A report by the Family Solutions Group, entitled What about me?: Reframing Support for Families following Parental Separation, has been published.

President of the Family Division, Sir Andrew McFarlane, said: “This report brings together the various lines of thinking of recent years aimed at finding a better way to achieve good co-parenting between separated parents. It is an important and impressive document.

“It should be a matter of concern for society in general to achieve better co-parenting between separating couples. It is thought that about 40% of all separating parents bring issues about their children’s care to the Family Court for determination, rather than exercising parental responsibility and sorting problems out themselves. This figure is both startling and worrying. Where there are no issues of domestic abuse or child protection, parents ought to be able, or encouraged, to make arrangements for their own child, rather than come to a court of law and a judge to resolve the issues.

“The number of these private law applications continues to increase, and the trend is that more and more parents see lawyers and the court as the first port of call in dispute resolution, rather than as the facility of last resort as it should be in all cases where domestic abuse or child protection are not an issue.

“For as long as I can recall, going back to Sir Nicholas Wall’s work on ‘Making Contact Work’ and indeed before that to the philosophy behind the Children Act 1989, 30 years ago, concerted efforts have been made to achieve a major societal shift away from seeing issues about ordinary child care arrangements as involving ‘rights’ or requiring legal redress. The Family Solutions Group are to be commended for mounting a strong case for major change; the courts can only do so much, any major change requires widespread engagement and support. The themes of this report should therefore be of interest to all.”


Here are five overarching recommendations from the report:

  1. Fill the policy vacuum. Family breakdown affects every government department and its annual cost to the nation is estimated as tens of billions.  Yet there is no overarching policy or provision for the children of families who live apart, and no government department with responsibility for separating families.  We proposed a coordinated, joined-up approach across government departments to tackle the financial and human cost of family breakdown.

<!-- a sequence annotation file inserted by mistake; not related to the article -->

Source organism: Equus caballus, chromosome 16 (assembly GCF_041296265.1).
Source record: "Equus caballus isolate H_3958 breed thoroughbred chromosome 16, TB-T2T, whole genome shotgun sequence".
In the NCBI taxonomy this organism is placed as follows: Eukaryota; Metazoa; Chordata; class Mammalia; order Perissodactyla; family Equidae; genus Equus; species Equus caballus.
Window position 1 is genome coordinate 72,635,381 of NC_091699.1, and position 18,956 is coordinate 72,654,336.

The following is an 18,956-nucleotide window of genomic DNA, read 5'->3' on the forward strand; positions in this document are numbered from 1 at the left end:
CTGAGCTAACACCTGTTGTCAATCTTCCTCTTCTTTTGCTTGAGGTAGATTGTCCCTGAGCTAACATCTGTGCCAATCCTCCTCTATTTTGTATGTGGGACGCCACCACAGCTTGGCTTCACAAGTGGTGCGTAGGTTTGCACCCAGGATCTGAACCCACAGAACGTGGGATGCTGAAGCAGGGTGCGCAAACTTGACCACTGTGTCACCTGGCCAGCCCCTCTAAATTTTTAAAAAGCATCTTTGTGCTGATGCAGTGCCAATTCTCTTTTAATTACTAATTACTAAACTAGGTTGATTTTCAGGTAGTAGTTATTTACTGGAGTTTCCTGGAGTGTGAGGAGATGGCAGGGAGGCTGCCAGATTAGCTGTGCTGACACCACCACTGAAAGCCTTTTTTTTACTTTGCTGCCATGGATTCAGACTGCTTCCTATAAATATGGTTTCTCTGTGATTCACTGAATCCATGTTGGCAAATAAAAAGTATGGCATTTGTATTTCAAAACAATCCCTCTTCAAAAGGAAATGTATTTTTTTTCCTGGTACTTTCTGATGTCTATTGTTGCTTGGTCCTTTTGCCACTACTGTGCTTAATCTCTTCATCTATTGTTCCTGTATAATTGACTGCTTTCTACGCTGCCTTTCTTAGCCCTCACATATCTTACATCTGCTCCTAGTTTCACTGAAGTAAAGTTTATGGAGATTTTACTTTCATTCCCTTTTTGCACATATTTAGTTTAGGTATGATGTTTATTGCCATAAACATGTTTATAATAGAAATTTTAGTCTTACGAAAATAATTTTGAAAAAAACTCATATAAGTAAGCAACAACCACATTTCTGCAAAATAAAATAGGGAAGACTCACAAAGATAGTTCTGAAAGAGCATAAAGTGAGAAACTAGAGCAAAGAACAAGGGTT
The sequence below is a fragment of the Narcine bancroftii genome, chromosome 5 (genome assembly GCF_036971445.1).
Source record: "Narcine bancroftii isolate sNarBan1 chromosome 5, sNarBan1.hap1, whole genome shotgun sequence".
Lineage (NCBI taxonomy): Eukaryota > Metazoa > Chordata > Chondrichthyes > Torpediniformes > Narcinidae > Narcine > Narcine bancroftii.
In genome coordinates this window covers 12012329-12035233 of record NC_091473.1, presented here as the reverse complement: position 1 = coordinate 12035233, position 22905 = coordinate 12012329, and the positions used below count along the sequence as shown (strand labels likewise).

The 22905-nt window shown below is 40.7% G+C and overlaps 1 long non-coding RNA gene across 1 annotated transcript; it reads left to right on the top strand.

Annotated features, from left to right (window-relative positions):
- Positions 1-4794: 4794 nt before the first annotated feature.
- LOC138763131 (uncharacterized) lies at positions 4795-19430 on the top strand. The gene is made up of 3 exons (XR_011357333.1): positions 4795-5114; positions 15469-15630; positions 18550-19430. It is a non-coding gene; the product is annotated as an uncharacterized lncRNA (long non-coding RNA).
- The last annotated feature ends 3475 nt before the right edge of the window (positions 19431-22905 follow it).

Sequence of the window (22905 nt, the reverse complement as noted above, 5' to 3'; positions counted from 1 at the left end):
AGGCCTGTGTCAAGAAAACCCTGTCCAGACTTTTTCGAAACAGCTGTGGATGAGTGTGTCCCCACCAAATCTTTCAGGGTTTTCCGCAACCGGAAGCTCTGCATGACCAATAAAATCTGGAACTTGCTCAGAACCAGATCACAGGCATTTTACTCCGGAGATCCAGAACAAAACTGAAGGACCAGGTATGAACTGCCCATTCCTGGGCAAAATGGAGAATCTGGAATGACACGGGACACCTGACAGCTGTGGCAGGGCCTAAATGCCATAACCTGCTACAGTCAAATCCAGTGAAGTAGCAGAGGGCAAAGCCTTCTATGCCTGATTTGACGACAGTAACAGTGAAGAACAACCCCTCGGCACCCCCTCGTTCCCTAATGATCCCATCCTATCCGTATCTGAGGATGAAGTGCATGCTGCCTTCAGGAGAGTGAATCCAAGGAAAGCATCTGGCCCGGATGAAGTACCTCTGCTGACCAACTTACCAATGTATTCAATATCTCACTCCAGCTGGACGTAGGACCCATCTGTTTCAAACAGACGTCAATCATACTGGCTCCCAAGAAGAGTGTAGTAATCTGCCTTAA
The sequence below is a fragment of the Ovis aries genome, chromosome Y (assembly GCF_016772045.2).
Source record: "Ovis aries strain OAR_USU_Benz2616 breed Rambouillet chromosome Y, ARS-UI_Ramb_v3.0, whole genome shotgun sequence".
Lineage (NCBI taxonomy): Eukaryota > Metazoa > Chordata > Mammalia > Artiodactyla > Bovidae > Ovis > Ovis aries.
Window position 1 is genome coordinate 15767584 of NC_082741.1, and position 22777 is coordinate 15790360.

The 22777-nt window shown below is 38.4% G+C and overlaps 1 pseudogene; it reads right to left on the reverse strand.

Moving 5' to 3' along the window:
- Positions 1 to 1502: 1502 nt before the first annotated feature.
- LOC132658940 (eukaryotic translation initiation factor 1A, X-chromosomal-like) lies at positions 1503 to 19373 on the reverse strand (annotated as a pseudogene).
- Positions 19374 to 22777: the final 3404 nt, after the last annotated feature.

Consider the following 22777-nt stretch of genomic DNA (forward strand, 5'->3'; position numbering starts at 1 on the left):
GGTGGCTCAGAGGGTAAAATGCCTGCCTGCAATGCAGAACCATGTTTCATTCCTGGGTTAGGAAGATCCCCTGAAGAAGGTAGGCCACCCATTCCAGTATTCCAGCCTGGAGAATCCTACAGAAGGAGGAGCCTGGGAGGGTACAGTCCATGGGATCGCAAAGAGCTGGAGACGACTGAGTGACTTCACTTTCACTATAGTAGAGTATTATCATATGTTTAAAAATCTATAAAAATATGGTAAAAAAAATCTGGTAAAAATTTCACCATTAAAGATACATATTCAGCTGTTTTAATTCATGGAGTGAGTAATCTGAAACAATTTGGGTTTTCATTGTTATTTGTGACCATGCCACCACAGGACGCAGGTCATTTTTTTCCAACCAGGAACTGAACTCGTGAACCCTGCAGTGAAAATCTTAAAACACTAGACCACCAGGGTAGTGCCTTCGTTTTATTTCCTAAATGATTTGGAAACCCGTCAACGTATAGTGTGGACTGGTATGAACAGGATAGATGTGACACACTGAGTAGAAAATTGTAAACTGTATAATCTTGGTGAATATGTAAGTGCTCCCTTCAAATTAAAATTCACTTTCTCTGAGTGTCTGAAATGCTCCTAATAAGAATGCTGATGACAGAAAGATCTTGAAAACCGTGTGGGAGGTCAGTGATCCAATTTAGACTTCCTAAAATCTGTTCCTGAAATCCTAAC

1. Change the cultural response to separation.  Separating parents need to be steered away from acrimonious court proceedings, unless they need protection from abuse.  We recommended a campaign of public information and education with the aim of achieving a permanent shift in cultural attitudes.
  1. Put the rights and needs of children at the centre of any parental separation.  All the evidence points to the detrimental effect of acrimonious court proceedings on children, often for many years to come. Research is clear that psychological harm caused by parental conflict impacts children’s long-term mental health and future life chances.   Children become silent victims as their voices are drowned out in the adult conflict and childhoods are lived against a backdrop of parental conflict, often continuing for years after any legal process is completed.  We called for a reframing of the conversation so that young people’s needs and voices are centre stage when parents separate.
  1. Steer some parents to the ‘safety pathway’.  There is no doubt that some families need assistance from the family courts:  for example where abuse is alleged or there is the potential for harm (perhaps because of addiction or severe mental health issues).  We estimate that 20-24% of families fall into these categories and in such cases safety must be prioritised above all else. We recommended that such cases are identified early and directed onto what we called the ‘safety pathway’. This will give them accessible and affordable support, and access to representation in court where needed.
  1. Steer others to the ‘cooperative parenting pathway’.  For the remainder, we need to reframe the conversation so that a legal response is not the default option. In the absence of safety concerns, the goal must be to support parents to resolve issues in a child-focused way themselves. These families require a ‘cooperative parenting pathway’, which presumes that parental involvement, almost always in the form of contact with both parents, is beneficial to a child.  Separation can be a distressing process, and we cannot ignore the hurt and often anger that some parents feel at this time. We called for a system which holistically assesses the needs of families and offers clear routes to integrated support and therapeutic services, funded (where financially eligible), and in which the voices of children are central.  This will require better coordination of support both locally and nationally. 

Parents and their children deserve a more humane response to relationship breakdown.